Mike Paonessa visits the Edmonton Remand Centre every week to pray the rosary with inmates, and drives around the inner-city Boyle Street neighbourhood to provide coffee and food to the needy.
To Paonessa, it’s Christian leadership — living out the faith with action.
“We can talk about (the faith), we can read about it, we can study it, we can do all that part of it. But unless we live it and it’s a part of what we do in our lives, it doesn’t make a whole lot of difference,” said Paonessa, the deputy superintendent for Evergreen Catholic Schools in Spruce Grove.
Paonessa is being recognized as this year’s recipient of the Kevin Carr Christian Leadership Award. He will receive the award, named after Newman Theological College’s first lay president, in October.
It’s recognition he appreciates, but finds unsettling.
“I’m not the type of person that goes looking for the limelight. I like to do my work in the background, so it’s a little bit odd for me,” Paonessa said, but “I’m happy and honoured to have been recognized.”
While he feels blessed by the honour, he said he can’t take all the credit.
“I’m not just receiving this because of what I do, but of all the people that support me too.”
A veteran educator, Paonessa has served as teacher, vice-principal, and administrator for more than 30 years.
As deputy superintendent, he led the Evergreen School division’s indigenous education projects and its response to the calls of action of the Truth and Reconciliation Commission.
Last year he led the collection of 7,500 pairs of new underwear that were given out to homeless and needy people at the Uplift Day of Mercy sponsored by Catholic Social Services. He also organized the collection of chocolate bars for the Edmonton Remand Centre inmates at Christmas.
Paonessa said praying with the inmates is personally fulfilling.
“I’m very clear with them when I sit with them, ‘You’ve made some bad choices, but that doesn’t mean you’re bad people.’ So I’m here to help support them and anything I can do, hopefully, will help them.”
He also demonstrates faith in action by handing out coffee, muffins and sandwiches to the poor and homeless in inner-city Edmonton.
St. Teresa of Calcutta, who founded the Missionaries of Charity to serve the poor, sick and dying in the slums of Calcutta, India, is a role model.
“There’s this great quote from Mother Teresa, ‘Calcutta is right here, in our families, in our communities, in our schools,’ so we certainly can’t forget that,” Paonessa said.
Evergreen Catholic Schools Superintendent Cindi Vaselenak, one of his nominators for the Kevin Carr Award, said Paonessa embodies the best in Christian leadership, witness and community engagement.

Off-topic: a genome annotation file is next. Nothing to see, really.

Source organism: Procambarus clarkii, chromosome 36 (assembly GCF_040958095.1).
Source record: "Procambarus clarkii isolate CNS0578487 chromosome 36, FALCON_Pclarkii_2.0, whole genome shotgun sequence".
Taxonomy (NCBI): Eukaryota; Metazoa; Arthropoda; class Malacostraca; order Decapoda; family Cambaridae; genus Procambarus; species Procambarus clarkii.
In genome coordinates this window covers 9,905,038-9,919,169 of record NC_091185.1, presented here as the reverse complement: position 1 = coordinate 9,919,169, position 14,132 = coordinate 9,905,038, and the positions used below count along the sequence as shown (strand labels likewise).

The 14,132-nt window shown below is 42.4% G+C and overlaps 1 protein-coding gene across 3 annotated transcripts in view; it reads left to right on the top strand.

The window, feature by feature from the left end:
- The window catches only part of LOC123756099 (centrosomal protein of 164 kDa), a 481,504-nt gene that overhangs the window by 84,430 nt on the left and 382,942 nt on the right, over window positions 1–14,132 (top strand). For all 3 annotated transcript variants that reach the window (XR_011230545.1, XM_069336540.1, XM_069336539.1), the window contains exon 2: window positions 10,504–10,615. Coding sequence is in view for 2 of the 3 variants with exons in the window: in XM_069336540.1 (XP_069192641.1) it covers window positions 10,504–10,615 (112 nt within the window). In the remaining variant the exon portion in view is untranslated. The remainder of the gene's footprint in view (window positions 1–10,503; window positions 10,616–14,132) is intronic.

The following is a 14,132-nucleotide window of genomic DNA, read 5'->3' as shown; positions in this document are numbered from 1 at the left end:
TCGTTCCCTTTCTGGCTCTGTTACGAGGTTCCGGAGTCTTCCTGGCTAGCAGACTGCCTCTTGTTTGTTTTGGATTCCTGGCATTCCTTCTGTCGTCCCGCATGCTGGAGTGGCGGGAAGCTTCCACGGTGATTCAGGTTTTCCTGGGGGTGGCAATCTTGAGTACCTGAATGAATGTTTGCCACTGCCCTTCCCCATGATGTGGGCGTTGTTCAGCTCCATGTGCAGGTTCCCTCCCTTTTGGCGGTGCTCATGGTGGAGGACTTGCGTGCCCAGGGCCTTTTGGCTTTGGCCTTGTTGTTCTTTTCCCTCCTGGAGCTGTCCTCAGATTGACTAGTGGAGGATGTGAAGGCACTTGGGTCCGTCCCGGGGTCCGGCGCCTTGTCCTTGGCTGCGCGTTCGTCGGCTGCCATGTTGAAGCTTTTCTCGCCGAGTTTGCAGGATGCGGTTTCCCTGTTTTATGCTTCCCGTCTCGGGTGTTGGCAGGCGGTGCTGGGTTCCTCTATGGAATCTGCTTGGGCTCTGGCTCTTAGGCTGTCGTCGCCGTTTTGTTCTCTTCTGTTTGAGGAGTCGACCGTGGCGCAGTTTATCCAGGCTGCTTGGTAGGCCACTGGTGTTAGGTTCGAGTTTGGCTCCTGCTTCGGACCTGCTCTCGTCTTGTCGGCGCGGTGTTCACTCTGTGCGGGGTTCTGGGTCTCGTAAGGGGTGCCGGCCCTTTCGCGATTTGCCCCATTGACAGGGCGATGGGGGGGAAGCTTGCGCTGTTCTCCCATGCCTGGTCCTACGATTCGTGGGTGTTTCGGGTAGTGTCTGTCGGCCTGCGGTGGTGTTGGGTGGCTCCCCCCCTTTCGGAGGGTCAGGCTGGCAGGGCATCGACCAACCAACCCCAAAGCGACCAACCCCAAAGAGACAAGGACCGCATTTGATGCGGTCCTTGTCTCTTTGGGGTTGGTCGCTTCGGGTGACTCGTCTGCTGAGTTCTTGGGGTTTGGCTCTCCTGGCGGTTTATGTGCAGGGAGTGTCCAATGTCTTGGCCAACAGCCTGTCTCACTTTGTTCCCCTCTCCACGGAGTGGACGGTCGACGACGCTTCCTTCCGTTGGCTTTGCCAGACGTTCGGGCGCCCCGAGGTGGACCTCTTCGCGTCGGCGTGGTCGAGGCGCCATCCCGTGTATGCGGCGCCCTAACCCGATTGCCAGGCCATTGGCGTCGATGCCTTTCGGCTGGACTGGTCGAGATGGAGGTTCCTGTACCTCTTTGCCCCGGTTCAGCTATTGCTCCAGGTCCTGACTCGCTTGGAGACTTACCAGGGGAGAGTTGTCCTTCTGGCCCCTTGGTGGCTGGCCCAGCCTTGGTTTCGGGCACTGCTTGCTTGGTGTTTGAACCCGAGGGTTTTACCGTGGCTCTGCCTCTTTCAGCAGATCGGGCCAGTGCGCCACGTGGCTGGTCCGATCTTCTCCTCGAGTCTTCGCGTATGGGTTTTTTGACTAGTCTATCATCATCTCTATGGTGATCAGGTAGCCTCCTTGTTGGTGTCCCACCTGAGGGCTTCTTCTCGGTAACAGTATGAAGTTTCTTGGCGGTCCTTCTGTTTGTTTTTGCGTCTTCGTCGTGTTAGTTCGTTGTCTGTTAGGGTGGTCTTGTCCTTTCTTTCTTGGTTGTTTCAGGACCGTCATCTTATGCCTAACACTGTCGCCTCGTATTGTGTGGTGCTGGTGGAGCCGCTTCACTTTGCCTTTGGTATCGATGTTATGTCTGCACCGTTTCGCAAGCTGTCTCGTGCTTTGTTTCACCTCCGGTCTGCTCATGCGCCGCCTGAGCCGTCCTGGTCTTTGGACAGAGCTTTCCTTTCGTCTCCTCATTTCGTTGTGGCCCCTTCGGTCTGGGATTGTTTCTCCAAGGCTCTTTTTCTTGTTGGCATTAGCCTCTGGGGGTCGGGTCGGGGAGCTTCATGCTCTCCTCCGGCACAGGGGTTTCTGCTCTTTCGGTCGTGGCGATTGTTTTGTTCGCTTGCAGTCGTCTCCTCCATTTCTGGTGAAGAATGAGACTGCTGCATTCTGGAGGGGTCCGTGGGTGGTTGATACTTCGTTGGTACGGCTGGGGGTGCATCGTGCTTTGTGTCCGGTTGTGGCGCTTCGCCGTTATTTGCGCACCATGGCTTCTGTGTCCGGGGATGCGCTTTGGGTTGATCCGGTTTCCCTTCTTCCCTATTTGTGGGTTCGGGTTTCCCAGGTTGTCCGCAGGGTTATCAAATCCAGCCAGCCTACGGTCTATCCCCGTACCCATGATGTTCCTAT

“Mike has been, since the day he got here, an exceptional Catholic role model,” Vaselenak said. “He’s very comfortable speaking about his faith and sharing his faith experience, and he responds from a faith perspective.”
Paonessa was born in Italy and came to Canada at age 5. He inherited his family’s strong faith, becoming an altar server shortly after moving to Canada. While in university, he taught catechism lessons.
“My wife (Rosie) always bugs me, because when we got married as we walked up to do our marriage, the first thing the priest said was, ‘I didn’t think I’d see you, I always thought you were going to go to the seminary!’” said Paonessa, an active member of St. Charles Parish in Edmonton.
News of the Kevin Carr Award came as a surprise, he said, in a call from Jason West, president of Newman Theological College. They both play key roles in EXCEL, the Excellence in Catholic Leadership Academy. It’s a joint program between Evergreen, St. Thomas Aquinas, and Elk Island Catholic school divisions and Newman, to help school staff develop their leadership skills in Catholic education.
Vaselenak said: “The amount of (staff) that have formal education — whether it be masters or more courses that are faith based — or understanding of what Catholic leadership is, has greatly improved. Mike’s behind a lot of the work of that.”
All three of Paonessa’s children have followed his example by becoming teachers.
The Kevin Carr Award began in 2004, and previous winners include retreat leader Sandra Prather, Catholic journalist Glen Argan and Douglas Roche, the former senator and disarmament ambassador.